PayRate Currency
Filtered Mapping. In filtered mapping all concrete classes in the tree are mapped to the same table.
The table must contain columns for all attributes of all the abstract and concrete classes in the
inheritance tree (or the part of the tree using this mapping). In addition, a filter column is created in
the table. The value of the filter column is used to distinguish between subclasses. Abstract classes
are not mapped to this table. This approach provides adequate performance, but violates table-
normalization rules. More specifically, it could lead to a substantial number of NULL columns in the
table, wasting space. Consequently, this method is most useful if most of the attributes are inherited
from the abstract parent classes. As shown in the table below, only one table is necessary to map our
sample model to an Access database using filtered mapping.

Person Table
Column Name Data Type

ID AutoNumber

Type Integer

LastName Text(25)

FirstName Text(25)

Title Text(3)

Since Date/Time

PayRate_Owes Currency

Terms Text(25)
The Type column is used as a filter used to distinguish the type of object being stored. For
example, assuming that a Type=1 is used for employees, then to retrieve all employees from the
Person table we can issue the following query:
SELECT ID, LastName, FirstName, Title, Since, PayRate_Owes
FROM Person WHERE Type=1;
The Since column will always be NULL for customers, as will the Terms column for employees.
Notice, however, that the PayRate_Owes column can be used for both because of the common
data type.
VBSF provides specific support for filters in such a way that the filter column does not have to be
defined as an attribute in your business class. VBSF automatically reads and updates this column as
necessary. For detailed information about defining a filter for a persistent class see section 3.4.
Filter and Concurrency Columns.

2.4. Mapping Object Relationships


The UML class diagram shown below depicts a model of three simplified business classes in a point
of sale (POS) application:
This POS model is mapped to an Access database using the table structures shown below:

Invoice Table
Column Name Data Type

ID AutoNumber

CustomerID Long

Date Date/Time

Sales Person Text(20)

Invlineitem Table
Column Name Data Type

ID AutoNumber

InvoiceID Long

Description Text(30)

Price Currency
Qty Double

Customer Table
Column Name Data Type

ID AutoNumber

Name Text(30)
The POS class diagram and its table structure will be used in the following sections to discuss the
various ways one-to-one (husband-wife), one-to-many (father-child), and many-to-many
(Grandparent-child) objects relationships can be mapped to the relational model.
One-to-One Relationships
A to-one relationship is implemented in Java using a direct reference to another object. VBSF
supports two kinds of to-one relationships: contained and referenced. When an object holds a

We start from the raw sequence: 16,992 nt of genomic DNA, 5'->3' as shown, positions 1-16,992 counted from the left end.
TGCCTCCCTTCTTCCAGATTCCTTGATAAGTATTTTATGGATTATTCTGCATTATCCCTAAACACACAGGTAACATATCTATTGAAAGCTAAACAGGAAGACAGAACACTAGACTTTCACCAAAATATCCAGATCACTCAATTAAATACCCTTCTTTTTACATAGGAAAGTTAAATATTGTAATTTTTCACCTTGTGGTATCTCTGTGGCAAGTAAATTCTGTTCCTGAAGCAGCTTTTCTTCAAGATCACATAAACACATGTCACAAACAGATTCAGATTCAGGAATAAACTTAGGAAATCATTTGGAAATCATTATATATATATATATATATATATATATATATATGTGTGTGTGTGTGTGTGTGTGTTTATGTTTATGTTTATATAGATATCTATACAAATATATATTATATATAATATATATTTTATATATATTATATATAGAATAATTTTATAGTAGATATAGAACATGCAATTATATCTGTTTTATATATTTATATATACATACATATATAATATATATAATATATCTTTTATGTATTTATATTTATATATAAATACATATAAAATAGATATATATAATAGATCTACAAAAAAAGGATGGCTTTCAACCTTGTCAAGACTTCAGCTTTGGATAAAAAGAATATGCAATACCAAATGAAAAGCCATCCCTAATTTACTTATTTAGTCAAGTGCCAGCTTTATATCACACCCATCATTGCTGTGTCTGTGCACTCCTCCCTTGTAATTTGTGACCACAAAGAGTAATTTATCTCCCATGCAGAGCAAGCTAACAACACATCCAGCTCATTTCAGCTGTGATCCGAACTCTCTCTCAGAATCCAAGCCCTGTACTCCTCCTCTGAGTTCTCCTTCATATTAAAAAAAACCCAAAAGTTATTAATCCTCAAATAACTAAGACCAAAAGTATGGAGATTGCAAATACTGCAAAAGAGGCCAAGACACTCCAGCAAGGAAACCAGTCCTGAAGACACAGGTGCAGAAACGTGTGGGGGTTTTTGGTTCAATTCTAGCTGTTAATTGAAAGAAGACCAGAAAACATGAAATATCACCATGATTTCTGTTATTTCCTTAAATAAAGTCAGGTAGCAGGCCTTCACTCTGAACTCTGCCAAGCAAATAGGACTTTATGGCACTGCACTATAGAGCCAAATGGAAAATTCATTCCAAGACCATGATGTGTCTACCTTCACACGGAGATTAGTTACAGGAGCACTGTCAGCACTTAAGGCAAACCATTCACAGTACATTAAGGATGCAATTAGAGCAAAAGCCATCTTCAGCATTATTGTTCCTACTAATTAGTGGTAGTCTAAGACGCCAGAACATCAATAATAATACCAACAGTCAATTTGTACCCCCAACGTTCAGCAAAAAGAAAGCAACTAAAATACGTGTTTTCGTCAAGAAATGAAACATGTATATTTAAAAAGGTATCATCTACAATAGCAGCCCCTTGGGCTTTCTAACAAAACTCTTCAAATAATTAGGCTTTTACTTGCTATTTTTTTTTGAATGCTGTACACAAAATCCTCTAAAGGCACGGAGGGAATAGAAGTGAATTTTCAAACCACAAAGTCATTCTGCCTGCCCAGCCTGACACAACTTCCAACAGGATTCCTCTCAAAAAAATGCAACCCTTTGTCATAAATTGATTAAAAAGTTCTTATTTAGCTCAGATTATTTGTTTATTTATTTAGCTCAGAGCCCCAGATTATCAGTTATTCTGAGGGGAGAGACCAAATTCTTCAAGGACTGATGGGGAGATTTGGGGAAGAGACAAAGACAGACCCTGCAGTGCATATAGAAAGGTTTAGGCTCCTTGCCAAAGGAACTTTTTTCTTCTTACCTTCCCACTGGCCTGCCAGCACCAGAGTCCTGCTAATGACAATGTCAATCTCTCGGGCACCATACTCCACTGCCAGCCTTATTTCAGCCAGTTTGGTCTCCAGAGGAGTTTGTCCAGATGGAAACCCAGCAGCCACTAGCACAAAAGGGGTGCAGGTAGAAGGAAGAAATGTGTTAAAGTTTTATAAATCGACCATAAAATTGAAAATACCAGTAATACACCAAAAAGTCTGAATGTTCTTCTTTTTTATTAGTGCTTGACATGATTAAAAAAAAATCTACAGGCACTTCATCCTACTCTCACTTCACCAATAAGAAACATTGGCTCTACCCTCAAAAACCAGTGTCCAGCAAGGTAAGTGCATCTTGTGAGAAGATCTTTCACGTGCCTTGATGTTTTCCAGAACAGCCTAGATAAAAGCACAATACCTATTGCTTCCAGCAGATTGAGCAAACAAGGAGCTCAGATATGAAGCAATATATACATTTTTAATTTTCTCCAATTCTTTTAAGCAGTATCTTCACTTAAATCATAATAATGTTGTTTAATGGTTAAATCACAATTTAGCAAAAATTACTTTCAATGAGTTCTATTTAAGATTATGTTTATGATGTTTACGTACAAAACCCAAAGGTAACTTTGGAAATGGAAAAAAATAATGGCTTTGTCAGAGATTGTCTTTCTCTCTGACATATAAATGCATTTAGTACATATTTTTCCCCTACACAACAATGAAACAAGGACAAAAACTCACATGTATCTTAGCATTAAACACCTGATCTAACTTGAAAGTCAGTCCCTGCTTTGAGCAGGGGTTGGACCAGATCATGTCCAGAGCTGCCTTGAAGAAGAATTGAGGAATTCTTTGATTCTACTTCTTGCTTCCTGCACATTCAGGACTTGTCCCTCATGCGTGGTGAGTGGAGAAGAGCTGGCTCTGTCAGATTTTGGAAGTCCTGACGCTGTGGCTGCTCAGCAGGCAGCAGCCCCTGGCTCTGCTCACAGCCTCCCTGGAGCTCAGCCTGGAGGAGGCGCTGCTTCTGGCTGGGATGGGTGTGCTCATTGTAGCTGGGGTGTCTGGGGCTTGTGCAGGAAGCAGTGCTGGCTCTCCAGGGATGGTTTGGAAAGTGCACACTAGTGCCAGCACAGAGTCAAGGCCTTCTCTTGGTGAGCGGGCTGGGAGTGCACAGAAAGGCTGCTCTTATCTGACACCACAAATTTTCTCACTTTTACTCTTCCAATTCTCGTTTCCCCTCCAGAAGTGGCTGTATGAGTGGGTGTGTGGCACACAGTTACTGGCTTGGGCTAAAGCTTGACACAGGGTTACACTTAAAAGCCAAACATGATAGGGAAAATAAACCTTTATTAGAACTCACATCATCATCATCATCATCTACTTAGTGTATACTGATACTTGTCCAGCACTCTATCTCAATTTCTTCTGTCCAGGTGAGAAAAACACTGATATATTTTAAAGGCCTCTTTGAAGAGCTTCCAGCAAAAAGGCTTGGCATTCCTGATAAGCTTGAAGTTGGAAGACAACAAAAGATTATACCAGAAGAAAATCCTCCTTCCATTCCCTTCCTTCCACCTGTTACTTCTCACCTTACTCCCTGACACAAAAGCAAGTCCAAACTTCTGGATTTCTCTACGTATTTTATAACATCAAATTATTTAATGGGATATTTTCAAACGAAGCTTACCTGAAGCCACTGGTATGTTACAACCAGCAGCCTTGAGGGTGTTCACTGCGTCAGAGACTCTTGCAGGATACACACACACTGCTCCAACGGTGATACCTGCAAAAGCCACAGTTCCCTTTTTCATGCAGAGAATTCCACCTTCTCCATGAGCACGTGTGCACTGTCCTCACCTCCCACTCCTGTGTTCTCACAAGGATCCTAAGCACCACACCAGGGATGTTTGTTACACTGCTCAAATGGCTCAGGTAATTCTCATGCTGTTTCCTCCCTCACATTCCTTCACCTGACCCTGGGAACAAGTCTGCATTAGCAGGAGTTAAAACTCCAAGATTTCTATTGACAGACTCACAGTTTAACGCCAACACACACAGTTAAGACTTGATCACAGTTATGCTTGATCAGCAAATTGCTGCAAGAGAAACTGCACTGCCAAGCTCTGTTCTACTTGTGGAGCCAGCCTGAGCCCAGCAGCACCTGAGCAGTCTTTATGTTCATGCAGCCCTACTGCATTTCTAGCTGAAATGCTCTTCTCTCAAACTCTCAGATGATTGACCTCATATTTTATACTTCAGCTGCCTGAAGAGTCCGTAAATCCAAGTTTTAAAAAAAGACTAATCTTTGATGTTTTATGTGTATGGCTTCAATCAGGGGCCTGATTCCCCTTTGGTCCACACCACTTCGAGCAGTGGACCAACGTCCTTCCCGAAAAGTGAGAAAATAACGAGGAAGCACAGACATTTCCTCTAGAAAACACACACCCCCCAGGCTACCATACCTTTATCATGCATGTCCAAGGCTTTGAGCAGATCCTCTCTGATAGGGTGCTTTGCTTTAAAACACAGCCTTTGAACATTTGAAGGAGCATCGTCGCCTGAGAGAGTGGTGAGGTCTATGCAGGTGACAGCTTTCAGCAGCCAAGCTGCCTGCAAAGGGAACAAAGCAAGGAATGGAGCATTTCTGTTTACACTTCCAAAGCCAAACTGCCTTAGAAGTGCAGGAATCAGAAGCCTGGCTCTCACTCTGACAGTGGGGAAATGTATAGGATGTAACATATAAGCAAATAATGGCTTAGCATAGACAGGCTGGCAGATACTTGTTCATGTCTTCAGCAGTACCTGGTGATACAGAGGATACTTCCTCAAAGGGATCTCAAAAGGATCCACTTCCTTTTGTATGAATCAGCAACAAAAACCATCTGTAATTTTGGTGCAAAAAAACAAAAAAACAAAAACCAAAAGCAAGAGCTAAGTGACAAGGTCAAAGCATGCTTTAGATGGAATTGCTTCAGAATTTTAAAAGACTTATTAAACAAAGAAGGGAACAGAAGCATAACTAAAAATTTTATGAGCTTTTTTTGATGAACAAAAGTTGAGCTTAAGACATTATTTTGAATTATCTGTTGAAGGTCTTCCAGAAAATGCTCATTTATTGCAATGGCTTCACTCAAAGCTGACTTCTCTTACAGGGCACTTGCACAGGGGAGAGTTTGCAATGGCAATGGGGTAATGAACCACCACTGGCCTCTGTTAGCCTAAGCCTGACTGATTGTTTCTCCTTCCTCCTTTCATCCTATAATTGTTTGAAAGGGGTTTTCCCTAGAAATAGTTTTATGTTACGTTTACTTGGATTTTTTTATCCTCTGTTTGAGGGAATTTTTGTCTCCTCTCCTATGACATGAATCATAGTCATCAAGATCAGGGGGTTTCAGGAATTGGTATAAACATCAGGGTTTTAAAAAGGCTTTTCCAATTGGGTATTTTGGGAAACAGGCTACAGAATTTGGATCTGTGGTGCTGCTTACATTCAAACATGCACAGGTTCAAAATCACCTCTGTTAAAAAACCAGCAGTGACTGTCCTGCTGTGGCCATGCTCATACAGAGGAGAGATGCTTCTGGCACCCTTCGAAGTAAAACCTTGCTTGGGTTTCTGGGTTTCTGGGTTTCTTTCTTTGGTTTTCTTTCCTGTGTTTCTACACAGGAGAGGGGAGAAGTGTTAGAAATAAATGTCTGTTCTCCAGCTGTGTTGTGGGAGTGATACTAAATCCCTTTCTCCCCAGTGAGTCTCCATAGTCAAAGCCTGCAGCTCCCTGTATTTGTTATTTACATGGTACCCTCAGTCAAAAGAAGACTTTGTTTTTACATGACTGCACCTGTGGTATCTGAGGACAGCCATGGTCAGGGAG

contained reference to another object, it can create and delete its contained object. Furthermore,
when the holder of the contained reference is updated in the database (inserted, updated, or deleted),
all its contained references are automatically updated (this default behavior can be overridden at
runtime if necessary). In the POS diagram, the Invoice class has a to-one relationship with the
Customer class. If this reference is not contained, then when an Invoice is updated in the
database, its referenced Customer object is not automatically updated.
In the relational model a to-one relationship is usually maintained by means of an embedded foreign
key column. This foreign key column holds the value of the primary key (the object ID) of the row
(object) being referenced. In the POS table structure the Invoice table has an embedded foreign key
column named CustomerID. This column holds the value of the primary key column (i.e. ID) in the
Customer table.
A to-one relationship is implemented in VBSF by defining a Reference attribute. VBSF
transparently converts the foreign key reference to an object, and updates the value of the foreign
key column from referenced objects.
It is also possible to define a to-one relationship in the relational model using a join table. VBSF
also supports this scenario. In this case, however, the attribute must be defined as a Referenced
Collection. The only difference is that, by virtue of the association, the collection holds just one
referenced object instead of a collection of objects.
One-to-Many Relationships
In the object model there are two types of to-many relationships: aggregation (part-of), and
association (acquaintance). Under VBSF an aggregation relationship is defined by means of an
Owned Collection attribute, and an association relationship by means of a Referenced Collection
attribute. The difference between the two is that in an owned relationship when the owner is
updated in the database, all objects in all its owned collections are automatically updated (this
default behavior can be overridden at runtime if necessary).
In the relational model a one-to-many relationship can be defined either using an embedded foreign
key column, or using a join table. An embedded foreign key is a column defined in the table on the
many side of the relationship that holds a key to the table in the one side of the relationship. A join
table is a table whose sole purpose is to store mapping values between the key and foreign key of
the two tables involved in the relationship.
An owned relationship can only be implemented using an embedded foreign key column. A
referenced relationship can be implemented using either method-embedded foreign key or join